There are over 10,000 community gardens in cities across the United States. This popular trend provides fresh produce, exercise, and a place to socialize with friends and neighbors. Community gardens are also attractive and inviting spaces that benefit the environment through composting and recycling. Consider doing a little gardening – whether you have some basil and oregano growing in your kitchen window, tomatoes planted in a container on your patio, or if you decide to take it a step further and organize a community garden.
The first step to organizing a community garden is finding people who are interested in getting involved. Start by asking around and see what kind of response you get. If after this informal research you feel there is significant interest, organize a meeting. Be sure to invite fellow residents, your apartment manager or superintendent, a representative from a local horticulture group, business leaders in the area, etc. At the meeting have an agenda that covers topics such as: Are there any issues or reasons we can’t create a community garden? If we are given the green light, what type of community garden do we want – a vegetable garden, a flower garden, or both? Do we want a strictly organic garden? Who will be allowed to participate? Will we need liability insurance, and should everyone participate sign a liability waiver?
It is possible, especially in a suburban apartment complex, that you’ll be able to get approval to have the garden on the apartment community grounds. If not, look for alternatives: the roof of your urban high-rise, for example, or perhaps an empty lot located nearby – check with local government agencies to find out who owns the lot and see if you can get permission to rent the lot or perhaps even buy it. You want the garden within walking distance so people will stay involved. Also, be sure the location gets plenty of sunlight – about six hours a day.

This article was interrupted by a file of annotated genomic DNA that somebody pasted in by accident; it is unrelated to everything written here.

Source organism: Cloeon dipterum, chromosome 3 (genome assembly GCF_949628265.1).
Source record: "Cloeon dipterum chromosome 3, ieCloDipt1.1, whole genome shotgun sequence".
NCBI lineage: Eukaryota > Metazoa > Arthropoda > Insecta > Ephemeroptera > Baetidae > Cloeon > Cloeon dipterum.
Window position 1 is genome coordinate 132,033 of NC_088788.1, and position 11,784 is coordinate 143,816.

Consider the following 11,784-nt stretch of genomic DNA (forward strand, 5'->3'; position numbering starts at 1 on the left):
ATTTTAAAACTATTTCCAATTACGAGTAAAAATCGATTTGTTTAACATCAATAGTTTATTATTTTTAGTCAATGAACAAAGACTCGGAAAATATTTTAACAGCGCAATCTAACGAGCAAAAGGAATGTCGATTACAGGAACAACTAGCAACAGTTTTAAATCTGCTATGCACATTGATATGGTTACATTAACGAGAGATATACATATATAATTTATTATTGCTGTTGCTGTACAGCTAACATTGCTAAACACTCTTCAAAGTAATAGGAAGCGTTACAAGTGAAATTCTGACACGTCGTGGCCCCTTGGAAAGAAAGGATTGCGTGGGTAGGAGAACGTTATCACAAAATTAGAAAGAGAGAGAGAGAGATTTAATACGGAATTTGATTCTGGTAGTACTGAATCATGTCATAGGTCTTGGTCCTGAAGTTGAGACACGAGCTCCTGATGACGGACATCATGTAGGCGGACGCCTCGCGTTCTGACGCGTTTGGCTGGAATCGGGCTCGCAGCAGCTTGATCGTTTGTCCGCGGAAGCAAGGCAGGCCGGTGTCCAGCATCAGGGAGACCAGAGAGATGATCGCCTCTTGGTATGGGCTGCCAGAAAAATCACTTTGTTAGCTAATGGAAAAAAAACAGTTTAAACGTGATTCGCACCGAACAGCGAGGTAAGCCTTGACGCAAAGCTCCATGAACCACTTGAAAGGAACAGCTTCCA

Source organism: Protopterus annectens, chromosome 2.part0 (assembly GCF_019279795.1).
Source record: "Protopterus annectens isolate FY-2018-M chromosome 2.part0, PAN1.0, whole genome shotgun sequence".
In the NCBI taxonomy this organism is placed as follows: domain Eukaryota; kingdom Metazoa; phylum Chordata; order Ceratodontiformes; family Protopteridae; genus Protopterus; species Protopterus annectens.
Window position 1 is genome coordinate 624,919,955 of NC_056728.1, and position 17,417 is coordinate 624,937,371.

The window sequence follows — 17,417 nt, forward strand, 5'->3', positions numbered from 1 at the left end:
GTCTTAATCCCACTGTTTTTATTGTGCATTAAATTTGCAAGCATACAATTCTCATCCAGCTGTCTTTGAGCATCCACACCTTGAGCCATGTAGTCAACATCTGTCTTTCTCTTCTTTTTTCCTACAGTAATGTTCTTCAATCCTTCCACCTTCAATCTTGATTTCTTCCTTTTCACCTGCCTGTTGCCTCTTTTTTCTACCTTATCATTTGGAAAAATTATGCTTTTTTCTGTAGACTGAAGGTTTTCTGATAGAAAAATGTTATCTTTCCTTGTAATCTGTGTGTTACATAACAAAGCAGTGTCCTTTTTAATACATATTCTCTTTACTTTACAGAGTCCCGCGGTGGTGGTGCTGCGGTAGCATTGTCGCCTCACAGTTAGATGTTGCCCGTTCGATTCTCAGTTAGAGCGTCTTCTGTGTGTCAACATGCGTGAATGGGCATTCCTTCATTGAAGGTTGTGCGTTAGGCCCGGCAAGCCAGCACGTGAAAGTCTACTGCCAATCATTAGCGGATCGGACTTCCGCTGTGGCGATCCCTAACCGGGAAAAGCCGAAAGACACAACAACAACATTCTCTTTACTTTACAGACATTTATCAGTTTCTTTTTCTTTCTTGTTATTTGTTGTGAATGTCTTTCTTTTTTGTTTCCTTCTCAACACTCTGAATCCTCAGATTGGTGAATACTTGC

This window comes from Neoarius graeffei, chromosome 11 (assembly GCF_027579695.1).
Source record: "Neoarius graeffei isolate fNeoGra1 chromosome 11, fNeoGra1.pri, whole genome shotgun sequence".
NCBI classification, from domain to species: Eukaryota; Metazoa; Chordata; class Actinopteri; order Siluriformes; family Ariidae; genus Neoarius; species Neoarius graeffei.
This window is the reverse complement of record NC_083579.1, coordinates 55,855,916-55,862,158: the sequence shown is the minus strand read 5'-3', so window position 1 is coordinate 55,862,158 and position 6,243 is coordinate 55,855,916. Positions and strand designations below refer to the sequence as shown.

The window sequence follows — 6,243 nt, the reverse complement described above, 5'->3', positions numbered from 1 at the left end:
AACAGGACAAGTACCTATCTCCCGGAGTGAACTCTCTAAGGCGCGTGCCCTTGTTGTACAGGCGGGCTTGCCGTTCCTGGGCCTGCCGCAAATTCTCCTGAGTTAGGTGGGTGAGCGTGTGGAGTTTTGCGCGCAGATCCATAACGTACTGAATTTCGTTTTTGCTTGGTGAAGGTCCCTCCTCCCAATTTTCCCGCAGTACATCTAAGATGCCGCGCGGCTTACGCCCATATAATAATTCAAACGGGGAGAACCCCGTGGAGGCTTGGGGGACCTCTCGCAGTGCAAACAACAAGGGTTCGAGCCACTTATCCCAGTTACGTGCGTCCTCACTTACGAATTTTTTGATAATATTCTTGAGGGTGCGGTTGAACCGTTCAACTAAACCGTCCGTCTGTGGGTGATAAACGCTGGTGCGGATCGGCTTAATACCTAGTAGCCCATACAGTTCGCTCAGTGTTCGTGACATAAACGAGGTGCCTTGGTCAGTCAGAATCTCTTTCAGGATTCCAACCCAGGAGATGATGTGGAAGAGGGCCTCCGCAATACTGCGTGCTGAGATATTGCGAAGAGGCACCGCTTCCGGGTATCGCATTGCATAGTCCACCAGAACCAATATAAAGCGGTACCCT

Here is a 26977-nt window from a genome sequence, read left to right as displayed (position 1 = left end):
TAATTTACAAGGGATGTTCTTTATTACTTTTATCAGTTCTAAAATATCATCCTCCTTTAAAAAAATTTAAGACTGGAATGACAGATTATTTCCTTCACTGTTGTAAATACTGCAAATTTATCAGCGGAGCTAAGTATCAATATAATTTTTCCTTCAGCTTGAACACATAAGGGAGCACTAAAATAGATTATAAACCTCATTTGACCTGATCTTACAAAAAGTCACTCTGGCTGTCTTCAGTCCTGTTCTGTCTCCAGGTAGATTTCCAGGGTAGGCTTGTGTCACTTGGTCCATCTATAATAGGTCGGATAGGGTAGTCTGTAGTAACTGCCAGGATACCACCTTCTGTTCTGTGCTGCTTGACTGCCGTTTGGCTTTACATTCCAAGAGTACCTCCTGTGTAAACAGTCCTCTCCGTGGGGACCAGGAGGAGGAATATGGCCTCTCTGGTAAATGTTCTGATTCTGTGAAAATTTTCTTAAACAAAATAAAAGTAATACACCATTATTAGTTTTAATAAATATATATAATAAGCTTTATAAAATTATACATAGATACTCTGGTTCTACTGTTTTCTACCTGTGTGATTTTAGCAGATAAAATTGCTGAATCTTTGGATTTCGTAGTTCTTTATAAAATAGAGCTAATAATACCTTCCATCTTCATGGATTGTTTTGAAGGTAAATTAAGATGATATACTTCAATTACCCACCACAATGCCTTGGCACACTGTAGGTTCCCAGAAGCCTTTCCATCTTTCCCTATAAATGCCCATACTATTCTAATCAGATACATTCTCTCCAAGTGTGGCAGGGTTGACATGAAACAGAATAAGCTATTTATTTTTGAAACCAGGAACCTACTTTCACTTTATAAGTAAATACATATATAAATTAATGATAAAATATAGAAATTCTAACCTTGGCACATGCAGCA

If you think you have a good shot at getting the space for the garden approved (or rented), the next step is to form a planning committee. You’ll want people who are committed and reliable and who are willing to dedicate a good chunk of time to the project, especially in the beginning stages. The committee will be responsible for getting the garden set up – this includes a weatherproof bulletin board for schedules, events, and notices; a composting area; and if you are using an off-site lot and not a space on the apartment community property, a fence with a locking gate. You may also want to consider sponsors, such as local business leaders, nearby colleges, etc. You’ll need money for rent (if you are renting a lot), donations of tools and seeds, and funds for other expenses. If you don’t want to find sponsors, consider having membership dues (or consider a combination of both).
Before planting anything, the soil should be evaluated. Take a sample and have it tested for possible pollutants. Next, develop the garden. You’ll want to organize the garden into sections and put a sign with the gardener’s name in each section. Use the perimeter of the garden for rose bushes, blackberry bushes, shrubs, and trees that will act as both a deterrent for thieves or vandals and to make the garden attractive to those passing by. Be sure to have spaces for tool storage. Also, leave space for walkways between each garden plot.
You’ll need to keep track of who is planting where, so if they allow their garden to become a bed of dirt and weeds, you know who to contact. Set up some garden rules and post them to the community garden bulletin board. Be sure to include annual clean-up in the rules – everyone with a plot should participate. Also, everyone should have a time when they are responsible for weeding and maintaining the common areas and the perimeter of the garden.
Don’t forget to create common spaces within the garden for people to gather, even if it is just a couple of benches. One of the purposes of a community garden is to help bring people together, so consider holding fun events for garden participants, as well.